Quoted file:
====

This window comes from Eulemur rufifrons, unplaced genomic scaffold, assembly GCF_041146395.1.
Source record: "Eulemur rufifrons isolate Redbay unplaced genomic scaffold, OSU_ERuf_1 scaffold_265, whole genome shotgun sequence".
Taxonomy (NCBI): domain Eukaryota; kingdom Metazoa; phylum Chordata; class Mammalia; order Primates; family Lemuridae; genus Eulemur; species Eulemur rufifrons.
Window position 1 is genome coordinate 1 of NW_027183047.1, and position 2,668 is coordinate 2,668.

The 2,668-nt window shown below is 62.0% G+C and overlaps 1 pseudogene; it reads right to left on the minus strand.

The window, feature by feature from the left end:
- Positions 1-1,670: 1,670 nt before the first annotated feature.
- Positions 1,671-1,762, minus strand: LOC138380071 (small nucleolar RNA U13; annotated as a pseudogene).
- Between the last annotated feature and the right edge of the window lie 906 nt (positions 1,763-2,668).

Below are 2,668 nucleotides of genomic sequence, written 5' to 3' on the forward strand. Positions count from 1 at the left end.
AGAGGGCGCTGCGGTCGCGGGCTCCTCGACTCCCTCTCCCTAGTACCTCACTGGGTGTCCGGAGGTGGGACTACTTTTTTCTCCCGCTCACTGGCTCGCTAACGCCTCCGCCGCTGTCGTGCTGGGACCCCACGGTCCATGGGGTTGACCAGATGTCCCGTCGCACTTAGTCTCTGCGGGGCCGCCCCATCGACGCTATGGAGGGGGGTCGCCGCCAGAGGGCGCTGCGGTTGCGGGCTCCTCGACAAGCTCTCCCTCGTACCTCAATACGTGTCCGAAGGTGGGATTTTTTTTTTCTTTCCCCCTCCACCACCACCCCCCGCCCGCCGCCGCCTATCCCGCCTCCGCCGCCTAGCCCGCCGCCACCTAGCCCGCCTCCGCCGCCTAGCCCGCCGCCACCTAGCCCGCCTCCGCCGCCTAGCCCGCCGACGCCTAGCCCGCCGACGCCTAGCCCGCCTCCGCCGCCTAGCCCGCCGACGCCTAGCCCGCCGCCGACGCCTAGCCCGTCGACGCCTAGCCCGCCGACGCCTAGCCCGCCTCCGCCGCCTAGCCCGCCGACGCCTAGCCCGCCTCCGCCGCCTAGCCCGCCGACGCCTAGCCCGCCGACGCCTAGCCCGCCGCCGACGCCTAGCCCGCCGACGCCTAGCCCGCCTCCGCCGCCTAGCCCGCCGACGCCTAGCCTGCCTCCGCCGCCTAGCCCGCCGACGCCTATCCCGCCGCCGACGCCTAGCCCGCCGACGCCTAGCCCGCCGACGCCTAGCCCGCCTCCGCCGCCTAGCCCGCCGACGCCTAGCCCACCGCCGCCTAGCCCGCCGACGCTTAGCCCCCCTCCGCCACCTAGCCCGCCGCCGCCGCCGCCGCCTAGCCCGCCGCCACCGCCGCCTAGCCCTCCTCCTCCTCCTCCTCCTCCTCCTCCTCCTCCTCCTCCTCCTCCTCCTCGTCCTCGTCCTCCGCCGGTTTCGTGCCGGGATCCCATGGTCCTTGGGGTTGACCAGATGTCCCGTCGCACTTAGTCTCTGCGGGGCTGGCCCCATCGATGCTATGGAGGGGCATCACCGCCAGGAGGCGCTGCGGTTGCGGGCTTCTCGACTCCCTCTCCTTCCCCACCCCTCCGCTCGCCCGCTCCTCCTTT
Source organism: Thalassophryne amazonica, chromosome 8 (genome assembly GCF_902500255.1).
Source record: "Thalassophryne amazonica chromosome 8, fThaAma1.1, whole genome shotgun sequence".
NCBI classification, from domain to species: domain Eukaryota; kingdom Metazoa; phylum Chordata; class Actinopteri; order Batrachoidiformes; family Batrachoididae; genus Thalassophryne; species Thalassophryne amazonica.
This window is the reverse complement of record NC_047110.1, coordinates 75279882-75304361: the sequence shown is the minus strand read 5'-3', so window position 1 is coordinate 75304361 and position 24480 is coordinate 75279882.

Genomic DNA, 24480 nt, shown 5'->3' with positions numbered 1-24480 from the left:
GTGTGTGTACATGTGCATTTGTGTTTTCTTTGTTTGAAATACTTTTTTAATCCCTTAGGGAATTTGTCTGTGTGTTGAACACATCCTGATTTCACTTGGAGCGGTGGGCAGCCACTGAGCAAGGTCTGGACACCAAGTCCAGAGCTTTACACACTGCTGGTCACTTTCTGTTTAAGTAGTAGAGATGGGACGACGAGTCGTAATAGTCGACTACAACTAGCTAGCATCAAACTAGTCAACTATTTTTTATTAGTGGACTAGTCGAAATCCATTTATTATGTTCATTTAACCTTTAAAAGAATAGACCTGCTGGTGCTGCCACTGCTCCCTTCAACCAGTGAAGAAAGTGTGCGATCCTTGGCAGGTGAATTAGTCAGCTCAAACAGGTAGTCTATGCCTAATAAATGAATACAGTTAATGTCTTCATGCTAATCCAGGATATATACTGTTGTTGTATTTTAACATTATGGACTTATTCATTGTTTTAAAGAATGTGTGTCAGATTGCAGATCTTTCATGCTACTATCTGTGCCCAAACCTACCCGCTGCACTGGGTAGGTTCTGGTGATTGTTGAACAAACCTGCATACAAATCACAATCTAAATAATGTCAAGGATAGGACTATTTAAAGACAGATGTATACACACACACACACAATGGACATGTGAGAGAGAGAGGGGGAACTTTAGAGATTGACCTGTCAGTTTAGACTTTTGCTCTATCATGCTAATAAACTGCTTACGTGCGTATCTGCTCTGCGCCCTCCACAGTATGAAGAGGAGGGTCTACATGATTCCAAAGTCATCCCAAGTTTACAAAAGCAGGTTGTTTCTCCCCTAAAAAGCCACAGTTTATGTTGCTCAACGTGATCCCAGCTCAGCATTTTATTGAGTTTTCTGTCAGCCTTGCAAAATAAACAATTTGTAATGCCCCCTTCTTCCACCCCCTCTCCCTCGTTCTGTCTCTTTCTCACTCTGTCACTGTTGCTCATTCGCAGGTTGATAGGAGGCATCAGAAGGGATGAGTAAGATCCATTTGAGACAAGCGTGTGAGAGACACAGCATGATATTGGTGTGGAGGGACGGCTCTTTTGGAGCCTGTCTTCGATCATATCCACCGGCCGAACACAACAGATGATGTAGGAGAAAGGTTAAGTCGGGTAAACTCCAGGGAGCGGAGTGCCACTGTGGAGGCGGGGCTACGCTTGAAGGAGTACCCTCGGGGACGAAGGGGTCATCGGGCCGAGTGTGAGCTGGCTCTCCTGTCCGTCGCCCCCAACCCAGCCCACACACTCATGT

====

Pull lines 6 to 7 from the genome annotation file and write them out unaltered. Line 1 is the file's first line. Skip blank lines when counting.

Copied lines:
The window, feature by feature from the left end:
- Positions 1-1,670: 1,670 nt before the first annotated feature.